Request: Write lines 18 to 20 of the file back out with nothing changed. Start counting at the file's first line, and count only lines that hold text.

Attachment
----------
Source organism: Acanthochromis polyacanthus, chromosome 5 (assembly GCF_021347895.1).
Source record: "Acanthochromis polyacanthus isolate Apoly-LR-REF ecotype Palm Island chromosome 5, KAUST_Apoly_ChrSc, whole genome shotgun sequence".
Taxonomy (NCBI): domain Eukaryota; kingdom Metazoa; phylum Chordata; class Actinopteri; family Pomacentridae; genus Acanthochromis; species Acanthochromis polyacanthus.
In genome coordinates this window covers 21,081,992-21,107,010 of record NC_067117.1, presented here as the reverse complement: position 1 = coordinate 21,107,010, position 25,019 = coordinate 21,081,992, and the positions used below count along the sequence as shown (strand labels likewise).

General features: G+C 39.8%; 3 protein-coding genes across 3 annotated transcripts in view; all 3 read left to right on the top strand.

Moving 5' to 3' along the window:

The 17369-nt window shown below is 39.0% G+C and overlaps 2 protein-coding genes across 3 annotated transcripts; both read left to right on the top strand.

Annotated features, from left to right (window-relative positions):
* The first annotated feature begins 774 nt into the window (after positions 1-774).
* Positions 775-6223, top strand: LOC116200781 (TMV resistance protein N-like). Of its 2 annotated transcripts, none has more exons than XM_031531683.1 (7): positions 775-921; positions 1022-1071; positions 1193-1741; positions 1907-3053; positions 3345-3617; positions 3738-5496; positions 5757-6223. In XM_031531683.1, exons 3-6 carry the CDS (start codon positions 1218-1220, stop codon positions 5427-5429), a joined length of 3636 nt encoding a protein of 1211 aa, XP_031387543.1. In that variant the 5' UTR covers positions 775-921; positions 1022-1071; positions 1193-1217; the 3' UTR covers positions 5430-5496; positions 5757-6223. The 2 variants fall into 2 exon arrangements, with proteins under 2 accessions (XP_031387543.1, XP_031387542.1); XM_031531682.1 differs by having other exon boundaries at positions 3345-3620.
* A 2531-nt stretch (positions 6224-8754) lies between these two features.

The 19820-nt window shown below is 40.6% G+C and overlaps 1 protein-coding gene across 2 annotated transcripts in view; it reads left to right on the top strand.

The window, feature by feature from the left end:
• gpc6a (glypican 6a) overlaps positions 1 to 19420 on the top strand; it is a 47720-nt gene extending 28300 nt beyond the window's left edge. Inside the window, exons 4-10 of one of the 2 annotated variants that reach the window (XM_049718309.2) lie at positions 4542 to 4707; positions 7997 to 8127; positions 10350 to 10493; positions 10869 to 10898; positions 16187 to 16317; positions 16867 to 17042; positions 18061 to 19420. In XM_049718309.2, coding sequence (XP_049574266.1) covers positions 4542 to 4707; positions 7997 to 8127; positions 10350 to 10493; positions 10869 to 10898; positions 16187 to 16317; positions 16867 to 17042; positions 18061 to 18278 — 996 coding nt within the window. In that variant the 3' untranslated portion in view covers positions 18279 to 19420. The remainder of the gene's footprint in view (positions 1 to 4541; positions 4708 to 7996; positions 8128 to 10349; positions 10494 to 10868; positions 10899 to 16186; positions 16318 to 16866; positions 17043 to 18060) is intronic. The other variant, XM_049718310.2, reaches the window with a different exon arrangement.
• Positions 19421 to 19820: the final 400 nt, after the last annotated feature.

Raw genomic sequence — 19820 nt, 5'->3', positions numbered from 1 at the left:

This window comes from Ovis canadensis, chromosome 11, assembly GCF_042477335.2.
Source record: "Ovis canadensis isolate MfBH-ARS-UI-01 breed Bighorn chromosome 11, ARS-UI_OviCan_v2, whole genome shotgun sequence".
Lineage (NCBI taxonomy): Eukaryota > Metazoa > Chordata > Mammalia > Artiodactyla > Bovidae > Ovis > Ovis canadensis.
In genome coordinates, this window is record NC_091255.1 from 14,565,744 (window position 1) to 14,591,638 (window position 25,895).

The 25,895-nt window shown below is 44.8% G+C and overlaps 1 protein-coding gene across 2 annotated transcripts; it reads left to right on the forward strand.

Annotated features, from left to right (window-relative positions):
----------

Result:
Source record: "Ovis canadensis isolate MfBH-ARS-UI-01 breed Bighorn chromosome 11, ARS-UI_OviCan_v2, whole genome shotgun sequence".
Lineage (NCBI taxonomy): Eukaryota > Metazoa > Chordata > Mammalia > Artiodactyla > Bovidae > Ovis > Ovis canadensis.
In genome coordinates, this window is record NC_091255.1 from 14,565,744 (window position 1) to 14,591,638 (window position 25,895).